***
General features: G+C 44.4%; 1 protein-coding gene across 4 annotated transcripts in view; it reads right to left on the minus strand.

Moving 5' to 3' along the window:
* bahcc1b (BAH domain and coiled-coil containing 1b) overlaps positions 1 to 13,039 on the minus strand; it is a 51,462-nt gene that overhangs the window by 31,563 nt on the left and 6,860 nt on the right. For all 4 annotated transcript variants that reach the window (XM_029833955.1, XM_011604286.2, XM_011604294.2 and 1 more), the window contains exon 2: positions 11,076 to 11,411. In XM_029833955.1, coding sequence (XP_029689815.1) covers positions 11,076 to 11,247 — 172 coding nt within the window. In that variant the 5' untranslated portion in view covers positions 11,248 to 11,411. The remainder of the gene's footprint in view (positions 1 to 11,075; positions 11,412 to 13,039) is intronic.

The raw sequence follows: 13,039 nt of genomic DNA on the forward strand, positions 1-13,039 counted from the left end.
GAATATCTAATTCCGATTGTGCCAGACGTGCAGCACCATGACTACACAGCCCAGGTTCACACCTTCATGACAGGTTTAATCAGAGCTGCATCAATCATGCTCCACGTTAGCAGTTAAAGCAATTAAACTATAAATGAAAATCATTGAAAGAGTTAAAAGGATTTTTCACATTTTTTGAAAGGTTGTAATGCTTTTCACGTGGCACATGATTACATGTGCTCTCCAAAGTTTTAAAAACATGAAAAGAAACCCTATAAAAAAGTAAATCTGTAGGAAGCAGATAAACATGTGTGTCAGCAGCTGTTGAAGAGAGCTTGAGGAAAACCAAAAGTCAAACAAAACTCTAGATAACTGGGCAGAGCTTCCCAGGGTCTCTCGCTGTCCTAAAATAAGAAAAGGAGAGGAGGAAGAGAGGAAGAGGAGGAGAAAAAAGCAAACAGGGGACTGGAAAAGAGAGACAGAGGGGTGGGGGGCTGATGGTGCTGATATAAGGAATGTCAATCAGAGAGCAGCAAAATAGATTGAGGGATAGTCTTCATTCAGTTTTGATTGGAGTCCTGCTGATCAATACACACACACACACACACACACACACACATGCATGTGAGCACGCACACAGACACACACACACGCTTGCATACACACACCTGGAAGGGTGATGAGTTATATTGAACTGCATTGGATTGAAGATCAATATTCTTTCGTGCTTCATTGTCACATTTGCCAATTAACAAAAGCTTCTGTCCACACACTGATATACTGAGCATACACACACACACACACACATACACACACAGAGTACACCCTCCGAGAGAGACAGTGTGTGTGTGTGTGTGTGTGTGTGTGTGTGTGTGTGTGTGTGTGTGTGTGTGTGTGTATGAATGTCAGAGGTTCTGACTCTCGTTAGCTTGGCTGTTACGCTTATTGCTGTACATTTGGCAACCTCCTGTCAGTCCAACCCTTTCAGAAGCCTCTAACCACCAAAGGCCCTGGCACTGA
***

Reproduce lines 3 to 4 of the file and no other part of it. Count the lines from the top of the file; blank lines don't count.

* bahcc1b (BAH domain and coiled-coil containing 1b) overlaps positions 1 to 13,039 on the minus strand; it is a 51,462-nt gene that overhangs the window by 31,563 nt on the left and 6,860 nt on the right. For all 4 annotated transcript variants that reach the window (XM_029833955.1, XM_011604286.2, XM_011604294.2 and 1 more), the window contains exon 2: positions 11,076 to 11,411. In XM_029833955.1, coding sequence (XP_029689815.1) covers positions 11,076 to 11,247 — 172 coding nt within the window. In that variant the 5' untranslated portion in view covers positions 11,248 to 11,411. The remainder of the gene's footprint in view (positions 1 to 11,075; positions 11,412 to 13,039) is intronic.

The raw sequence follows: 13,039 nt of genomic DNA on the forward strand, positions 1-13,039 counted from the left end.